Editor’s Note: This article was transcribed by Brett Schulte.
Grant’s Anecdote of Lincoln.
At the dinner of the Lincoln Club, of New York, Monday night in celebration of the seventy-third anniversary of the birth of Abraham Lincoln, General Grant related the following anecdote of the great War President:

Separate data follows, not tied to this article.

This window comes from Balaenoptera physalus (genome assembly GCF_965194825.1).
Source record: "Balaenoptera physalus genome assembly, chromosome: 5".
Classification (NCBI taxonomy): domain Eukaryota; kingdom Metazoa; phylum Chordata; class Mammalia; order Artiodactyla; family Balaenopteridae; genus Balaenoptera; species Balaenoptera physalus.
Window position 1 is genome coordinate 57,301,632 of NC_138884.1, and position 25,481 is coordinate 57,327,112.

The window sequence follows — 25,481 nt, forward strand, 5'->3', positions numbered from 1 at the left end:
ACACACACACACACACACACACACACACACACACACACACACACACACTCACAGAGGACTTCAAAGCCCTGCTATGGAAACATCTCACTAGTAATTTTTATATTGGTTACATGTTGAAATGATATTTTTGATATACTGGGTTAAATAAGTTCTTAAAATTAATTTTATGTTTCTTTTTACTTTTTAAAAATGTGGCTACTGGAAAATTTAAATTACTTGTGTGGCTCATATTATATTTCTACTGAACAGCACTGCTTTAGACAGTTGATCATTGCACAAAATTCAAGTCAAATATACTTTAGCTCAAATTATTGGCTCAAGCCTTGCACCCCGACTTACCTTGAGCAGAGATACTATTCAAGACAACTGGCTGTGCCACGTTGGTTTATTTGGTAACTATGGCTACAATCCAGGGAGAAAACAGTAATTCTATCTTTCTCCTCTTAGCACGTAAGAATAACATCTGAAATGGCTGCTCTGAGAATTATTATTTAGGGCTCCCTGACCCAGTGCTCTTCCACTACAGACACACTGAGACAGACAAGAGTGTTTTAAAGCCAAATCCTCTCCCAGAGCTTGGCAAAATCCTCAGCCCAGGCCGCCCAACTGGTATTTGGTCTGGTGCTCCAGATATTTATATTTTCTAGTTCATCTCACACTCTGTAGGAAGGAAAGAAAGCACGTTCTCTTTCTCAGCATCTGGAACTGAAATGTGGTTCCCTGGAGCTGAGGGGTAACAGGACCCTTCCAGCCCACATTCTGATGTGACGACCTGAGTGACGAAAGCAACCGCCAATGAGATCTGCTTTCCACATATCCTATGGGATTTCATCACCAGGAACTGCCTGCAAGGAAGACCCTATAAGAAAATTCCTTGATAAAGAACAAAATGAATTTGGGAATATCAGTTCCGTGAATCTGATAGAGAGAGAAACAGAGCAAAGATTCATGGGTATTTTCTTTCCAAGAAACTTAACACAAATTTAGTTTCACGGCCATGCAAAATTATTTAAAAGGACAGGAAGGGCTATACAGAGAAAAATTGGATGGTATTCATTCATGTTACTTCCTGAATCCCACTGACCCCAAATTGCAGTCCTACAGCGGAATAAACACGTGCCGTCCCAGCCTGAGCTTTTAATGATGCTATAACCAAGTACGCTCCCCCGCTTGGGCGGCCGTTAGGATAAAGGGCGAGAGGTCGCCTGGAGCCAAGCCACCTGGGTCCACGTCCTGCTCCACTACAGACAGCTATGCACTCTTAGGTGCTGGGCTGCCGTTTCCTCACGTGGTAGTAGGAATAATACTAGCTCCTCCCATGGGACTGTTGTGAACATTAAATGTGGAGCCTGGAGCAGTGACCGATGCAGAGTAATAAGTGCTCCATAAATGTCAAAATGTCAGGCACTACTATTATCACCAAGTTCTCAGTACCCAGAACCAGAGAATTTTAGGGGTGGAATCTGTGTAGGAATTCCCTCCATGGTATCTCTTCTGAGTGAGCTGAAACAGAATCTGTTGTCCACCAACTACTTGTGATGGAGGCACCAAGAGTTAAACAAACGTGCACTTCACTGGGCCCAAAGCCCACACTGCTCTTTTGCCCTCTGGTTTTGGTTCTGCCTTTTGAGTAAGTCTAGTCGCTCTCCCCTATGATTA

“After the surrender of Appomattox,” said the General, “I gave all necessary orders for the paroling and releasing of prisoners, and ordered General Meade to march the army to take the Burkville junction of the Richmond and Danville with the Western Road. I started back to Washington to stop the enlistments and purchasing of supplies and general expenses of the army. The confederate government and the State government of Virginia left Richmond about the same time Lee did. [Applause.] When they reached Danville, and finding they were not pursued, they stopped for a time. I was supposed to be with the army, but, as I say, I had gone on to Washington. After I left there I received a letter from General Meade, forwarded to me by telegraph. The letter had been written by Governor Smith, of Virginia, in which he said he was the Governor of the Commonwealth of Virginia, and as such he had temporarily taken the State government to Danville. He wished to know whether he would be permitted to carry on the functions of his office unmolested. If he was not permitted to do so he wished to know whether he and his friends would be permitted to leave the country without molestation. [Laughter.] I referred the matter to Mr. Lincoln a few moments afterward, and he said: ‘Well, now, I am just like my friend McGroiarty, of Springfield. He was very fond of drinking. He would drink a good deal. His friends persuaded him to join the temperance society, but he was so much in the habit of drinking that he had to go through the motion of drinking by taking soda water. For two or three he held to soda water, but one day he held the glass behind his back and said: ‘Doctor, could you not put in a drop unbeknownst to meself?” And I knew then as well what I was to do and what I was to reply to Governor Smith’s letter–as well as if Mr. Lincoln had made a speech as long as the speech of Senator McDonald.” [Laughter and applause.]1